IMAGINE THAT you, an American citizen, were asked for your views about a prominent American public figure by a California website. You responded and found yourself sued for libel by your fellow citizen not in the United States but in England and judged under a legal regime that not only does not recognize the First Amendment but whose judges trumpet their disdain for it. Or imagine that you wrote a book in New York about the funding of international terrorism that commented critically about dubious activities of a prominent Saudi billionaire and found yourself sued by him in London, where neither of your live; where your book had not even been published and had sold a grand total of 23 copies on Amazonﾒs website.
These cases, both real, have three things in common. They involve Americans being sued abroad for libel for statements uttered or works written in the United States for American readers. If commenced here, the cases probably would have been promptly dismissed because of the First Amendment protection embodied in our libel law. And in both cases, the transmission of the supposedly libelous material occurred via the Internet. Recently, Senator Patrick Leahy, chairman of the Judiciary Committee, held hearings designed to determine how best to protect American authors and speakers from being subjected to foreign libel laws that are far from protective of free expression, let alone consistent with the First Amendment.
The nation in which most such cases have been commenced is the United Kingdom, a particularly attractive forum for those seeking to punish speech and the current world capital of libel litigation. American movie stars have sued American-owned magazines there for claims that would be quickly dismissed here. Russian and Saudi businessmen have sued Forbes and Dow Jones there for articles having nothing to do with England. The New York Times has been sued there by a Greek national, notwithstanding that England’s only connection with the case is the 177 copies of the newspaper sold there and four online hits to the article. The pervasiveness of the Internet has provided foreign nations with what they claim is a strong basis for entertaining libel claims that otherwise have little to do with them.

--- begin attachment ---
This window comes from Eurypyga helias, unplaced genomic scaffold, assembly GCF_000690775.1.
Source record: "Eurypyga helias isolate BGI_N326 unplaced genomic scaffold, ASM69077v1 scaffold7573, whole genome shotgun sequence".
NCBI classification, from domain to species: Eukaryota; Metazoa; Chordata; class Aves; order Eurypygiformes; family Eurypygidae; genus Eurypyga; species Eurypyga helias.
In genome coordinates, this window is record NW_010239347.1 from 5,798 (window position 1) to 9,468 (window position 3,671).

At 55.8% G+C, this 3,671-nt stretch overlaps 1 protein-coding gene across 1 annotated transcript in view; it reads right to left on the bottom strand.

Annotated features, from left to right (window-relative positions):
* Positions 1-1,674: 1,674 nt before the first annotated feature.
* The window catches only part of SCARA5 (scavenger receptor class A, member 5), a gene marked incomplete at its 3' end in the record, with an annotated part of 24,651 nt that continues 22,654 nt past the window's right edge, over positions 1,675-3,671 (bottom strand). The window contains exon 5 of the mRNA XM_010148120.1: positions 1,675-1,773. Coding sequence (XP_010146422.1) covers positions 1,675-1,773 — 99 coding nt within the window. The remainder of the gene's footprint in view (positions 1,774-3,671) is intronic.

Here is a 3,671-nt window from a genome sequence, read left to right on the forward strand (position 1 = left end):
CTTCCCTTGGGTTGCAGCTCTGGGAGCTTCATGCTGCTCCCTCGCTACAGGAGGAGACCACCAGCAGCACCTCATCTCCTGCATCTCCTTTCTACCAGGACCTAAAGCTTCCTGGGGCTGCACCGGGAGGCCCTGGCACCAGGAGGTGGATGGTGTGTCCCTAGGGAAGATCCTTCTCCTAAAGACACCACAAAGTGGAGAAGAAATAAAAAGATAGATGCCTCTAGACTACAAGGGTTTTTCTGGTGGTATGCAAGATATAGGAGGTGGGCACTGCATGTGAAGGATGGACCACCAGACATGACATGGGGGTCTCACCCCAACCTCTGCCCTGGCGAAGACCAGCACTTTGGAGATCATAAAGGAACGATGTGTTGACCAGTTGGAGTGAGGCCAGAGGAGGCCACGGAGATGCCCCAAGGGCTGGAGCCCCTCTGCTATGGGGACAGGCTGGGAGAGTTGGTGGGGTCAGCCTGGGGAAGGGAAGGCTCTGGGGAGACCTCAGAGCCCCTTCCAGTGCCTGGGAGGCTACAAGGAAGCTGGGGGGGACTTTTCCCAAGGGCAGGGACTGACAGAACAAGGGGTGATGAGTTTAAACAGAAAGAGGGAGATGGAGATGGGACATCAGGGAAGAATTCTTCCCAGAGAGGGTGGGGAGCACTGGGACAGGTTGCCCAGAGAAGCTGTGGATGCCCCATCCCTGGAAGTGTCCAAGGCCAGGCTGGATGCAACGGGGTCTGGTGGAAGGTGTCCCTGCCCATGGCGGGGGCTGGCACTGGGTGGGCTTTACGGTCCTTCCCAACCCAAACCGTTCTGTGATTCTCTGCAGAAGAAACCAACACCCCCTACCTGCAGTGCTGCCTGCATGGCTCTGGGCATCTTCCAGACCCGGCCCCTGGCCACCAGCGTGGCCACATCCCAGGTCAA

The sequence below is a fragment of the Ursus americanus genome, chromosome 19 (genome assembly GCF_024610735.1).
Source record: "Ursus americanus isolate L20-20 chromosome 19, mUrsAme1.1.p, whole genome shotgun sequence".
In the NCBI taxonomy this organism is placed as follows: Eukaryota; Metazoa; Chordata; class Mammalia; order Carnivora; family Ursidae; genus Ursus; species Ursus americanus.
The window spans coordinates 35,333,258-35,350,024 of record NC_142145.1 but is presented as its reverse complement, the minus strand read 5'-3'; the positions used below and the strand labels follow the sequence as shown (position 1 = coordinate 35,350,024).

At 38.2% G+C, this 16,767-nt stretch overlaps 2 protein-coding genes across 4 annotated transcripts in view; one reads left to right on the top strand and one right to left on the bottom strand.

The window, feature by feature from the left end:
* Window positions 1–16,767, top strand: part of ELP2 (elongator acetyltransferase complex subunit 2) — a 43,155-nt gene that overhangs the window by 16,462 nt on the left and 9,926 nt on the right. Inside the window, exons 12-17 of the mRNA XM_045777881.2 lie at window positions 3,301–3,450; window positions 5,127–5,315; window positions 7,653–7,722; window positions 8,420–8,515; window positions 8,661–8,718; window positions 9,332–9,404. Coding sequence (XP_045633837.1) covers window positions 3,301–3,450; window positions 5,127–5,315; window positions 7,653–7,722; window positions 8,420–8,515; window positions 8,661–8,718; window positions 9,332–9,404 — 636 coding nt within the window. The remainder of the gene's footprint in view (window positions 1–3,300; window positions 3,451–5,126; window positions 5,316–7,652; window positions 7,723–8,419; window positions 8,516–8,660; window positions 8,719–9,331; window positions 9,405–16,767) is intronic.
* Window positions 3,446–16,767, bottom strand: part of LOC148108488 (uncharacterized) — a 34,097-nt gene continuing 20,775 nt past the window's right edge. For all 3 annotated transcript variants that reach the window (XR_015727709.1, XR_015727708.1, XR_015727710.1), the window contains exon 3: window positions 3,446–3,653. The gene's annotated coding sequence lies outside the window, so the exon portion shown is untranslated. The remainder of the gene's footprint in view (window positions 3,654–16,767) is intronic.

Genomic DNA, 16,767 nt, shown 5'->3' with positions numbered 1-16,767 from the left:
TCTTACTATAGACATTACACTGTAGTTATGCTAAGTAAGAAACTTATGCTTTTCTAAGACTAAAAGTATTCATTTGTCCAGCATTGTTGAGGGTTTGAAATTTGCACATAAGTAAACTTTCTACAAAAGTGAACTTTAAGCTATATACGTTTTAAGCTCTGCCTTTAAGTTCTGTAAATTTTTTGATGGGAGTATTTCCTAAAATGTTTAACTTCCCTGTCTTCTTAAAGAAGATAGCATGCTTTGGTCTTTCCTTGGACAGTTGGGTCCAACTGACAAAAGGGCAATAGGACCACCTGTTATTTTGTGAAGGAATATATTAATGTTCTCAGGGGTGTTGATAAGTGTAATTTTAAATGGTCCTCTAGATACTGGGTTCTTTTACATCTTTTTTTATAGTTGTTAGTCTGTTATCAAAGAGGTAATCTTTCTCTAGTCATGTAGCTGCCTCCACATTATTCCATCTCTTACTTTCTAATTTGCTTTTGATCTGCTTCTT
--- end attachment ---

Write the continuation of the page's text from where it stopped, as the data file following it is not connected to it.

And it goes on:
A recently retired English judge, Lord Hoffman, summed it up: “If you publish an article on the Internet, you are inviting the whole world to read it.” English libel law is especially problematic. The UN Human Rights Committee has expressed its “concern” that English libel law has “discouraged critical media reporting on matters of serious public interest.” Leading American newspapers have warned that they may no longer publish in that nation. One consequence of the application of England’s claimant-friendly law is indefensible verdicts. Liberace won a celebrated libel case against an English gossip columnist for suggesting he was gay; he was. John Profumo, while minister of war, won libel damages for the published suggestion that he had been involved sexually with Christine Keeler, a prostitute; he had been. Lord Jeffrey Archer won a celebrated case over a charge that he had consorted with a prostitute; so he had.
With all the flaws of the American system, no similar American examples come to mind. But for the insistence of British judges that even the slightest supposed “publication” in their nation can justify their entertaining cases commenced by foreigners against other foreigners, this would remain an issue for Britain itself to resolve. A recent parliamentary report and statements of some British political leaders offer some reason for hope that it may take some useful steps in that direction. From an American perspective, however, there can be no guarantee how much protection any new legislation may afford. Nor is the problem of Americans being subjected to speech-destructive laws limited to Britain.
That is why legislation, now under consideration by Congress, would bar enforcement of foreign libel judgments against Americans (four states have already passed such laws); would permit Americans to obtain declaratory relief of the unenforceable of such foreign judgments; would permit the recovery of attorneysﾒ fees; and, in extreme cases, might permit the award of damages. Some foreign observers dismiss such legislation, as Lord Hoffman has, as rooted in a myopic and deeply parochial American view that our way ﾓis the only way for the entire world.ﾒﾒ He misses the point. It is the only way for us.
Floyd Abrams, a senior partner in Cahill Gordon & Reindel, LLP, is the author of “Speaking Freely: Trials of the First Amendment.” ﾩ Copyright 2010 Globe Newspaper Company.